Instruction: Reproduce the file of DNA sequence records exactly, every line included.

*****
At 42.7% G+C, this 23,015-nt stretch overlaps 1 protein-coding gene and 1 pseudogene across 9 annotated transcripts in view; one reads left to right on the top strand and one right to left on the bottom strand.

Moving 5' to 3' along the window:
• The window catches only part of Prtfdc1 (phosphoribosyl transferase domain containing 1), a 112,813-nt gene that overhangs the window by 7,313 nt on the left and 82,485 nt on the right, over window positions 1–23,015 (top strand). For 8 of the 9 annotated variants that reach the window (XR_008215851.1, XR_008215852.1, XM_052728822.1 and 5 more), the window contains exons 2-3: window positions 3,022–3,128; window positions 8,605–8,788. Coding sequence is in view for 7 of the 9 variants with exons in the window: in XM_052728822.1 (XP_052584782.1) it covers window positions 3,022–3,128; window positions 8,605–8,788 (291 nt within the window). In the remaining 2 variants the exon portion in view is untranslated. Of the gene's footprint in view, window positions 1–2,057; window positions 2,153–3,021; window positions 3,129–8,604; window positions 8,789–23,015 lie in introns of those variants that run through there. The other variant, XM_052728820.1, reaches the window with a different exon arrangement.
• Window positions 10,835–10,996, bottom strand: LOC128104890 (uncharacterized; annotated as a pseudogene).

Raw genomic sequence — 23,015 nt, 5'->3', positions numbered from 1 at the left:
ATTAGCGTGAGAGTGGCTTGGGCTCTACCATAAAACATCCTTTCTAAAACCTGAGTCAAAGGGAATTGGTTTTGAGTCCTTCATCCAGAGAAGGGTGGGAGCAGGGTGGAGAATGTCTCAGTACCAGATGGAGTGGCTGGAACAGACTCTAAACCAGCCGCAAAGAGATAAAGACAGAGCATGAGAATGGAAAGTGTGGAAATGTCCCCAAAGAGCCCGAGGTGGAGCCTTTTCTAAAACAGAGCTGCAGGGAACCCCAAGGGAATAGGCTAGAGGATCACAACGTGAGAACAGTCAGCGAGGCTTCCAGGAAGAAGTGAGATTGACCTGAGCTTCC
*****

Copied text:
At 42.7% G+C, this 23,015-nt stretch overlaps 1 protein-coding gene and 1 pseudogene across 9 annotated transcripts in view; one reads left to right on the top strand and one right to left on the bottom strand.

Moving 5' to 3' along the window:
• The window catches only part of Prtfdc1 (phosphoribosyl transferase domain containing 1), a 112,813-nt gene that overhangs the window by 7,313 nt on the left and 82,485 nt on the right, over window positions 1–23,015 (top strand). For 8 of the 9 annotated variants that reach the window (XR_008215851.1, XR_008215852.1, XM_052728822.1 and 5 more), the window contains exons 2-3: window positions 3,022–3,128; window positions 8,605–8,788. Coding sequence is in view for 7 of the 9 variants with exons in the window: in XM_052728822.1 (XP_052584782.1) it covers window positions 3,022–3,128; window positions 8,605–8,788 (291 nt within the window). In the remaining 2 variants the exon portion in view is untranslated. Of the gene's footprint in view, window positions 1–2,057; window positions 2,153–3,021; window positions 3,129–8,604; window positions 8,789–23,015 lie in introns of those variants that run through there. The other variant, XM_052728820.1, reaches the window with a different exon arrangement.
• Window positions 10,835–10,996, bottom strand: LOC128104890 (uncharacterized; annotated as a pseudogene).

Raw genomic sequence — 23,015 nt, 5'->3', positions numbered from 1 at the left:
ATTAGCGTGAGAGTGGCTTGGGCTCTACCATAAAACATCCTTTCTAAAACCTGAGTCAAAGGGAATTGGTTTTGAGTCCTTCATCCAGAGAAGGGTGGGAGCAGGGTGGAGAATGTCTCAGTACCAGATGGAGTGGCTGGAACAGACTCTAAACCAGCCGCAAAGAGATAAAGACAGAGCATGAGAATGGAAAGTGTGGAAATGTCCCCAAAGAGCCCGAGGTGGAGCCTTTTCTAAAACAGAGCTGCAGGGAACCCCAAGGGAATAGGCTAGAGGATCACAACGTGAGAACAGTCAGCGAGGCTTCCAGGAAGAAGTGAGATTGACCTGAGCTTCC